Not quite two weeks ago I did my first post of Blount-built boats in far flung places. Read it here; a list of sixth boro Blount vessels appears at the end.
Now I’m thrilled to put up these fotos, generously sent by Julie Blount, executive vice president of Blount Boats, Inc. This is the launch of Blount’s cargo vessel Kasai, 1960, bound for
the huge inland waterways of the Congo.
Unrelated but what you might see on the inland waterways of central Africa could include MV Liemba, the second oldest operating steam ship in the world. MV Liemba is the ex-Graf von Götzen built 1912 in Papenburg, Germany on the Ems River, taken apart, and reassembled on the banks of Lake Tanganyika) . See this fine fine video trailer of MV Liemba underway.
Gratuitous foto of an interesting Blount vessel Sailor, taken on the Delaware River south of Philly last summer, and
Back to Blount’s Kasai, I wonder where it is today. For an interesting set of fotos of Congo River system vessels from the time of Joseph Conrad until the relative present, click here. The last shot of the skeletal remains of a steam vessel on a riverbank is haunting.
Thanks again to Julie Blount for the two fotos from the Blount archives. The last two fotos by Will Van Dorp.
Scroll to the end of this post to see references to previous works by Duke Riley. Below is Acorn, a replica submarine (not in the current exhibit) involved in a 2007 “unauthorized” re-enactment of Bushnell’s Turtle attack on British vessels in the harbor in 1776.
To quote Eleanor Heartney in the introduction to the book accompanying the Magnan Metz show, “As American cities vie to transform their waterfronts into tourist attractions and high-end residential communities, it becomes difficult to remember that historically, the place where the city meets the sea has been the haven of society’s discards and degenerates… long … fertile ground for tall tales and urban legends. Duke Riley’s Imagined Histories, illegal performances and dioramic installations tap into that fast disappearing world, blending fact and fancy in a way that reminds us that history is anything but an objective science.”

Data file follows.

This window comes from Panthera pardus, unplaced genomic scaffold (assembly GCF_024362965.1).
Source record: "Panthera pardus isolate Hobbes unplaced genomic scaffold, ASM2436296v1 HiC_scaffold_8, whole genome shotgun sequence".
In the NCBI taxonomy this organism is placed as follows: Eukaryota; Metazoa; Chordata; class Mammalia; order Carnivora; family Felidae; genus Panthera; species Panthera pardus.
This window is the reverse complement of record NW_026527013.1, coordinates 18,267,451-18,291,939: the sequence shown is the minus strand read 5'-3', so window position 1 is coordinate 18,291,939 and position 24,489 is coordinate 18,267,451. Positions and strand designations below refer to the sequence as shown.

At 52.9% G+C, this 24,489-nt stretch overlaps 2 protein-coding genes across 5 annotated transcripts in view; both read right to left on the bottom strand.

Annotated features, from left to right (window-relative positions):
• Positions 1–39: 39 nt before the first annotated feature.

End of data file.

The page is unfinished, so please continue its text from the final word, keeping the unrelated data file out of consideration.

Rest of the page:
The huge (say 10′ x 10′) drawing below–a centerpiece for one of the riparian tales–depicts the battle for what’s today called Petty Island (Citgo) Terminal in the Delaware River between Camden and Philadelphia. Once it was a farm and a “kingdom” of the Laird family. Now it’s home to a tank farm and container port. Play this video for a clue to where I’m off to. A foto of King Ralston Laird’s mural appears in the last foto of the last link in this post.
Riley’s huge works allude to his tattooing work. They also suggest scrimshaw of another age. Pynchonian in scope and beautifully Boschian in complexity and grotesqueness. in I spent at least 15 minutes zeroing in on details in this huge tableau.
The other river tale relates to the Cuyahoga.
Submarine foto above comes compliments of Kitty Joe Sainte-Marie, Duke Riley’s project manager. Many thanks.
Here’s an article on Duke Riley’s letter to Hugo Chavez, relative to Petty Island. And scroll all the way through this article for a foto of King Ralston Laird atop one of the Petty Island storage tanks.
Here along the edge of the Delaware, inverted reflections of Olympia and Moshulu get transformed in this basin. Suggestions of past and future lurk there too.
await discovery . . . along with other surprises, be they finny, spiny, toothy, and slimy.
Trailing edge of continent or leading edge of ocean, or both, extend without clear definition, like the
What’s visible today wasn’t yesterday or won’t be tomorrow; when new vistas appear, they surprise us with